TERRE HAUTE, Ind. (WTHI) - This time last year, right to work legislation just passed into Indiana law. 12 months later, the Bureau of Labor Statistics reported union membership in 2012 was at its lowest point in more than 20 years. But locally, one union is working to keep membership strong in uncertain waters.
Spring break is not just a time off for local schools. It's also a week off for the men and women working in a different set of classrooms; the apprentices of the local electrical workers union IBEW 725.
"I believe this year we have 35 apprentices, it's our largest class ever," said Joe Kerr, IBEW 725's business representative.
Kerr said while the classrooms are empty for spring break. They'll be more than full in years to come.
"We've got a lot of baby boomers, we're like everybody else. We're gonna see an attrition rate higher than the past. So we gotta keep the new guys coming in," Kerr said.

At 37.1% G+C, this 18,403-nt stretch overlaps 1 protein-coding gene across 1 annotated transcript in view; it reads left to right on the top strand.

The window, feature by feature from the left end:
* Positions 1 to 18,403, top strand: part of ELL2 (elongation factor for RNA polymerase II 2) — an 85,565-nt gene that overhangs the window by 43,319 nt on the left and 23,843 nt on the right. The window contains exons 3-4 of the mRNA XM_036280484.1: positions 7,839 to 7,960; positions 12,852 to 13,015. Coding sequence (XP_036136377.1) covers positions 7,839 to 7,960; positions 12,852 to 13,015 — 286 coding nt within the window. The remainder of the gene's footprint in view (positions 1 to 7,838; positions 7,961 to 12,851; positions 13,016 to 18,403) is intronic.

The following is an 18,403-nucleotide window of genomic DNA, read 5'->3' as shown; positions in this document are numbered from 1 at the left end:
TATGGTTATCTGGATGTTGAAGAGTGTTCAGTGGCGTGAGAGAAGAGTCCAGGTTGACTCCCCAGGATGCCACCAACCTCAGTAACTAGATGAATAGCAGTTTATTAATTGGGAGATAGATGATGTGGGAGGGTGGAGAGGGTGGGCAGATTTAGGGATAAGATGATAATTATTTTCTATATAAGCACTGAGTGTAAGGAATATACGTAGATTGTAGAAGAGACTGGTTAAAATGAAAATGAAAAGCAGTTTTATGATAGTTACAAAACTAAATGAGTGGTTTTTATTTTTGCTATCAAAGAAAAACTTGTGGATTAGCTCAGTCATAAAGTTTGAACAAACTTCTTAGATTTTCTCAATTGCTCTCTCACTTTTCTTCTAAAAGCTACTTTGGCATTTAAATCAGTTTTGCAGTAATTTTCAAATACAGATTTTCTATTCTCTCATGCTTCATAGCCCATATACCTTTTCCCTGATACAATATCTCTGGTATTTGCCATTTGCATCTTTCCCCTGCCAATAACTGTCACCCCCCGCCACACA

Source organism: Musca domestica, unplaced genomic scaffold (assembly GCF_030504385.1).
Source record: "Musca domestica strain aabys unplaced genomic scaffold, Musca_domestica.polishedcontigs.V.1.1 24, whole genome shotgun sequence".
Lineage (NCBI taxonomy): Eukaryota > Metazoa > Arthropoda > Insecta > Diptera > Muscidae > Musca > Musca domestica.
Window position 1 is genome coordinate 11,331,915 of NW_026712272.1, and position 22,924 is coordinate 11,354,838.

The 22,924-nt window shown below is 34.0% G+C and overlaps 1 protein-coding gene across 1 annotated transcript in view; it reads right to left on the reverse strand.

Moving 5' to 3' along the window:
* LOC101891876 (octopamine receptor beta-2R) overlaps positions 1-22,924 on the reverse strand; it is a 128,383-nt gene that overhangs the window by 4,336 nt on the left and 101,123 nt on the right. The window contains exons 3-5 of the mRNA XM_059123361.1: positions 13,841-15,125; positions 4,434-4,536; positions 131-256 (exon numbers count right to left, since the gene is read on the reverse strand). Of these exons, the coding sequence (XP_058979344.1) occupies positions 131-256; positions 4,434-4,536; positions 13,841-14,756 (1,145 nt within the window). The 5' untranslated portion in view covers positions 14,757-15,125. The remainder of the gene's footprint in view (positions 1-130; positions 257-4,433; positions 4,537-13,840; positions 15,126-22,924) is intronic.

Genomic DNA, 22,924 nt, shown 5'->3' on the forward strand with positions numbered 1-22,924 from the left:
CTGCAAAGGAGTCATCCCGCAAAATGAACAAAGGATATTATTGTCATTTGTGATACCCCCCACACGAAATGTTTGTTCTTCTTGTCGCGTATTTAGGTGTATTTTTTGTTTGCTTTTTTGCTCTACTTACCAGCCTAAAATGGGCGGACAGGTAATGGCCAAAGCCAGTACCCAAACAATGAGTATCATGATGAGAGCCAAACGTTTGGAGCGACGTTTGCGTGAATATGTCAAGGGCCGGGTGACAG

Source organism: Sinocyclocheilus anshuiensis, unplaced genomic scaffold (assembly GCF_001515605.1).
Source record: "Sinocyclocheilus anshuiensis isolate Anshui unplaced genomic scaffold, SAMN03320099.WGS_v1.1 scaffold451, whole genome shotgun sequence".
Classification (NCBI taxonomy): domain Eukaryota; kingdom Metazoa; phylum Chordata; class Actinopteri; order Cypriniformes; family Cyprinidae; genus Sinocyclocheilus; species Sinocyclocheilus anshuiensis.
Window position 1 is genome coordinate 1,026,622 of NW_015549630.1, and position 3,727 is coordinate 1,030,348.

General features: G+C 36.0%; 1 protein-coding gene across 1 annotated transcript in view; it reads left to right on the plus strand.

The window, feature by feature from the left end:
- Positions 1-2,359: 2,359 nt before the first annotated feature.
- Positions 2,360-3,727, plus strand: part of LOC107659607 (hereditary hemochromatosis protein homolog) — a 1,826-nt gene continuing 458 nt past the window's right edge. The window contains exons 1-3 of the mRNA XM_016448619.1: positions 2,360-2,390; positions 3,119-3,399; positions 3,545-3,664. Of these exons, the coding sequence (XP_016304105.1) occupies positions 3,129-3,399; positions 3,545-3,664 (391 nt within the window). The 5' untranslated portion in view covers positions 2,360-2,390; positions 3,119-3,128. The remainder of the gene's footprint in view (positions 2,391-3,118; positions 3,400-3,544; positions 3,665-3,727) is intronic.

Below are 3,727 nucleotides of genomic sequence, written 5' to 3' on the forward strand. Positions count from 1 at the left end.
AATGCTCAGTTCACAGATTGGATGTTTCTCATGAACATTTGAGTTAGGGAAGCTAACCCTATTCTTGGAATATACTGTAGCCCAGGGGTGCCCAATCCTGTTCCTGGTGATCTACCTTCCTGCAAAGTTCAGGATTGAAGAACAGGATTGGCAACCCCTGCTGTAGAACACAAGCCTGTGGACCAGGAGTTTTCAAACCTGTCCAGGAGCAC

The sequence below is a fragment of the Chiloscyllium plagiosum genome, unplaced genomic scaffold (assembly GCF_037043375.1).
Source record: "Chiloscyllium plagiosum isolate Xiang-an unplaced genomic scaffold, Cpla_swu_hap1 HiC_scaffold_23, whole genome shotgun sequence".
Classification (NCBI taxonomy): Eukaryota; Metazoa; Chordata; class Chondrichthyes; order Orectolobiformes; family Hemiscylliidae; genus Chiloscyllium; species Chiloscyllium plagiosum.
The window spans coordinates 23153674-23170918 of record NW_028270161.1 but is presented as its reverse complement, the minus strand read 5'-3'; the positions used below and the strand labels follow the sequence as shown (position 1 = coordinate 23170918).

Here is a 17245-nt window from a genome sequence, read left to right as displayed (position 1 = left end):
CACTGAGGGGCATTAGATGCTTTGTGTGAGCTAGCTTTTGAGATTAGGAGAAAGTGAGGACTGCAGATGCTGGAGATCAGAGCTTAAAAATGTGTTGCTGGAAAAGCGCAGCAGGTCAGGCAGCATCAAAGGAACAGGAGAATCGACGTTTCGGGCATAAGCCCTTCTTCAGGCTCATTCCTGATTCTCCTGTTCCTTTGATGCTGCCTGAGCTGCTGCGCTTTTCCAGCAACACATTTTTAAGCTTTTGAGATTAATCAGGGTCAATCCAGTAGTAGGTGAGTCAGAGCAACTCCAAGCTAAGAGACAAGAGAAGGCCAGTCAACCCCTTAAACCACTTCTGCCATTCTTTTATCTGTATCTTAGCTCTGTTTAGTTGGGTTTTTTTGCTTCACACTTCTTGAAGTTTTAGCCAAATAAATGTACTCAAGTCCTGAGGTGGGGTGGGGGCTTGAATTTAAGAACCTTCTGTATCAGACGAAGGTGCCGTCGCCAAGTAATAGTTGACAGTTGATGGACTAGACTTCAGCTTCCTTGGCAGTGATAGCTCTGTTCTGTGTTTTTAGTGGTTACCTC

Shocking news especially in spite of Right to Work laws that say workers do not have to pay dues to a union for membership.
A year later union membership across the state is down to record lows, but Kerr says not in IBEW 725.
"We're in a unique situation because we have jurisdiction in Indiana and Illinois. Well Illinois' not a right to work state," he said. "So if you wanna work in our local in Illinois, you've got to maintain membership."
Another advantage for the union is workers from 725 travel all over the Wabash Valley and beyond for jobs.
But Kerr says even with that in their favor, leadership is working towards new benefits to keep and bring in new members.
"We are also working on another benefit, for our due-paying members, that would allow us to start a fund, which would supplement their insurance when they retire," he said.
A local union navigating an uncertain state trend with a few ideas of their own.
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